Longer shadows, and the continuous hum of cicadas bring back bittersweet memories of back to school and getting my classroom ready for another year. Excited to be starting a new school year, but sad knowing fall would soon be upon us bringing the end of the gardening season.
Photography enables me to keep the memories of my garden close. In the classroom I learned from my students which influenced my teaching. Now I learn from my photographs which influence design and purpose. In each photo I see the plant’s color, shape, and form. Through my photography I see which plants work well together, what I need to move, and what I need to add.
My cottage garden is a garden for the pollinators.
Photographs that capture a moment of wonder in my cottage garden:
Verbena bonariensis ‘Lollipop’ A short form of the tall verbena, it has strong stems holding clusters of lavender flowers summer through fall.
An Eastern Tiger Swallowtail butterfly takes delight in drinking nectar from verbena bonariensis ‘Lollipop’. This is a female, notice the blue along her back hind wing.
My photograph revealed a hole in her back wing. Determined (as all females are) she flitted from flower to flower.
Another pollinator attracted to the verbena, the Common Buckeye butterfly, uses bold multicolored eyespots to frighten predatory birds.
The sweet nectar of verbena ‘Lollipop’ lures a White-Spot Skipper to join the Common Buckeye.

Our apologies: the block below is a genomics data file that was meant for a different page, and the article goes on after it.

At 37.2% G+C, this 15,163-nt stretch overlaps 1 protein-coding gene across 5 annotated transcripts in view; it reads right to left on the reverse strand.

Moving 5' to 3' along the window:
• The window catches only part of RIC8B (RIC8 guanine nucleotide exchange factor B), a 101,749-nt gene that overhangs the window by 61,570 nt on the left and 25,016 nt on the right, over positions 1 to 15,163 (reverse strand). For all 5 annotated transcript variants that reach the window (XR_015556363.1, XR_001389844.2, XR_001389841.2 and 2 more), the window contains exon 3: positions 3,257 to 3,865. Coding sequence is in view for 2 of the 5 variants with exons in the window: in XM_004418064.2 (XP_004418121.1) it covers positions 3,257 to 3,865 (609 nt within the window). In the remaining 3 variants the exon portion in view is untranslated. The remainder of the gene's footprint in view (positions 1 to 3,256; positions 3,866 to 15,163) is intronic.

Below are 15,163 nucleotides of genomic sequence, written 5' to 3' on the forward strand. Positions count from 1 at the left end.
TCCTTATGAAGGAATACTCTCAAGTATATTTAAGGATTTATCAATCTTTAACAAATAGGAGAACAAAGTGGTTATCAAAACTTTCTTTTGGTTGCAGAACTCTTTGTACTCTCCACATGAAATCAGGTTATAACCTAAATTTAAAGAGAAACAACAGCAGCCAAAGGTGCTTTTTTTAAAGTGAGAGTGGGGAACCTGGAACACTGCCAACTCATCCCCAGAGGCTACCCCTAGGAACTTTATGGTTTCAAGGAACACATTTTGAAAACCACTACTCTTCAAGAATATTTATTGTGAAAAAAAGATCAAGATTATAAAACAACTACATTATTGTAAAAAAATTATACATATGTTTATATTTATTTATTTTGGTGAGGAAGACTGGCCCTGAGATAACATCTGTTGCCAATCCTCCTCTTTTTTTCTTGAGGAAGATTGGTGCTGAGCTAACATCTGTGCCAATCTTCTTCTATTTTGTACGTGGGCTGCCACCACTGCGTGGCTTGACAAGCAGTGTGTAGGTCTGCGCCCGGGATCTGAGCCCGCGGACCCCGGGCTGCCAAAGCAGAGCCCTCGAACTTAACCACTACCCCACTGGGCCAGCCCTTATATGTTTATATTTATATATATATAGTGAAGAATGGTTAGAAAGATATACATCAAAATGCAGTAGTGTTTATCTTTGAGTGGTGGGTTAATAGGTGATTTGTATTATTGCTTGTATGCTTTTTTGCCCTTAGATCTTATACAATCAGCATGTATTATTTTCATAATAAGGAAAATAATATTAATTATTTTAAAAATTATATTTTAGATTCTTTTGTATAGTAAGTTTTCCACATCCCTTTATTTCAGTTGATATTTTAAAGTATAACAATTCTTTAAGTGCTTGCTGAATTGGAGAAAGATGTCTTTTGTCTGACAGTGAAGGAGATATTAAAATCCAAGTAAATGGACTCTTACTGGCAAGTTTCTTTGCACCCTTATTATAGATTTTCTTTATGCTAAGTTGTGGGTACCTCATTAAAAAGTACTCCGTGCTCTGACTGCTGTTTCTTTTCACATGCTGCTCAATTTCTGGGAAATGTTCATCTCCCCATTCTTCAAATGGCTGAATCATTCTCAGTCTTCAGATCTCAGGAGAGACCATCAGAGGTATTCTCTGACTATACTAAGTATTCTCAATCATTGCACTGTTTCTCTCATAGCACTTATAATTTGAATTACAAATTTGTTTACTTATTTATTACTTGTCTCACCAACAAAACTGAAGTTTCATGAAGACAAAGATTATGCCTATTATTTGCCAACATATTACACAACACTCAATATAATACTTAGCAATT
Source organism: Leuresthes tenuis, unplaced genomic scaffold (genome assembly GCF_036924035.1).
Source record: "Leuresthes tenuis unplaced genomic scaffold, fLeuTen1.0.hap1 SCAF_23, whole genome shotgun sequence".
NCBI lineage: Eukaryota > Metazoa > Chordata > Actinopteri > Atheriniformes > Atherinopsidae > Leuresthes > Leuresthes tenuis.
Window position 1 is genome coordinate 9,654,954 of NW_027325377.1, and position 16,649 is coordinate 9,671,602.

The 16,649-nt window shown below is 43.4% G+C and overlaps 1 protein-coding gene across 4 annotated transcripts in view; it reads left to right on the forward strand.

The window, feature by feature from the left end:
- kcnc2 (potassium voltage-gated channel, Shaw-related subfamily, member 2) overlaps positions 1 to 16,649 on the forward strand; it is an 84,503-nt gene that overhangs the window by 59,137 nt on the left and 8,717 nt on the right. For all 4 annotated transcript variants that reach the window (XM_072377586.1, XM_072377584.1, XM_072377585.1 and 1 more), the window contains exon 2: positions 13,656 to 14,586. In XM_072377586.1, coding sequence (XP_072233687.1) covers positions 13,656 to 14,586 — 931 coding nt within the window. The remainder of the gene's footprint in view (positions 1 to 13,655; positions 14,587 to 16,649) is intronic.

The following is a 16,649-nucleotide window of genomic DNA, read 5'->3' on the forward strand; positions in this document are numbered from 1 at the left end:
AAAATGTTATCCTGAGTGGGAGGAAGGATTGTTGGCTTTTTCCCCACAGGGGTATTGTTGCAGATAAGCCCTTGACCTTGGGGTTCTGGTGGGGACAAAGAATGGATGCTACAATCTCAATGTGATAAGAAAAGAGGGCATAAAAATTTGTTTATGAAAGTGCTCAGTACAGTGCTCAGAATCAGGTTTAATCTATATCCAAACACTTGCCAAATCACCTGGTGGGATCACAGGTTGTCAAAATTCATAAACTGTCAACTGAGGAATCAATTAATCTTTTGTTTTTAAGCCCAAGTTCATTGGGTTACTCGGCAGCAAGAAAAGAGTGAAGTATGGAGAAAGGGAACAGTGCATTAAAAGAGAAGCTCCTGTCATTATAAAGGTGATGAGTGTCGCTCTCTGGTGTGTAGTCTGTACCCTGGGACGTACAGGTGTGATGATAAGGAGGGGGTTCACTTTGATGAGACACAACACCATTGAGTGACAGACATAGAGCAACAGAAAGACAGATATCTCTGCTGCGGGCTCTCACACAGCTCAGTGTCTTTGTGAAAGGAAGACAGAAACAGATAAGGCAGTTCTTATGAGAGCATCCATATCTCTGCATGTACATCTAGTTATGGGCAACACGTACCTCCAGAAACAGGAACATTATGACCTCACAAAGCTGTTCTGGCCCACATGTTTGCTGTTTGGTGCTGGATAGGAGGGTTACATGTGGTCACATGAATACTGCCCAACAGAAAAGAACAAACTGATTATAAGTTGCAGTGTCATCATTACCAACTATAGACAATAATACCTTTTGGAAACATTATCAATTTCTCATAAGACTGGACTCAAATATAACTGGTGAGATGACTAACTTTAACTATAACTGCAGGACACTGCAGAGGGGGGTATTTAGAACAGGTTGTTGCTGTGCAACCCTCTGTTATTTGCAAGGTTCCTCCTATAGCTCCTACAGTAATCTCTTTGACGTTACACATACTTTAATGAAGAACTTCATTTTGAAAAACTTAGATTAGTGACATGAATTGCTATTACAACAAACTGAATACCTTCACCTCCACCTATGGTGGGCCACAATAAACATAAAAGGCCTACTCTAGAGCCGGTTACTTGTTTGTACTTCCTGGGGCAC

‘Lollipop’ verbena has lavender flowers atop slender see-through stems that sway in the summer breeze.
Can you see the peach roses through the stems of the verbena?
One of my favorite annuals with pale yellow-green flowers is Flowering tobacco. The botanical name is Nicotiana alata. One of the benefits of this annual: It reseeds itself adding more flowers to the garden.
Bee balm also known as Monarda attracts bees, butterflies and hummingbirds.
Lavender-blue flowers of Nepeta ‘Walker’s low’ catmint add softness to the orange flowers of Asclepias tuberosa (Butterfly weed). The structure of the sword-shaped leaves of Blackberry Lily compliments the grouping.
Purple spiked flowers of Agastache ‘Blue fortune’ (hummingbird mint) and the yellow flowers of Black-eyed Susans pair well together. Yellow and purple are complimentary colors on the color wheel.
Dragonflies are lovely to look at and beneficial in the garden because they consume pesky insects like mosquitoes.
A birdbath, Black-eyed Susans and lime green coneflowers: all part of my cottage garden.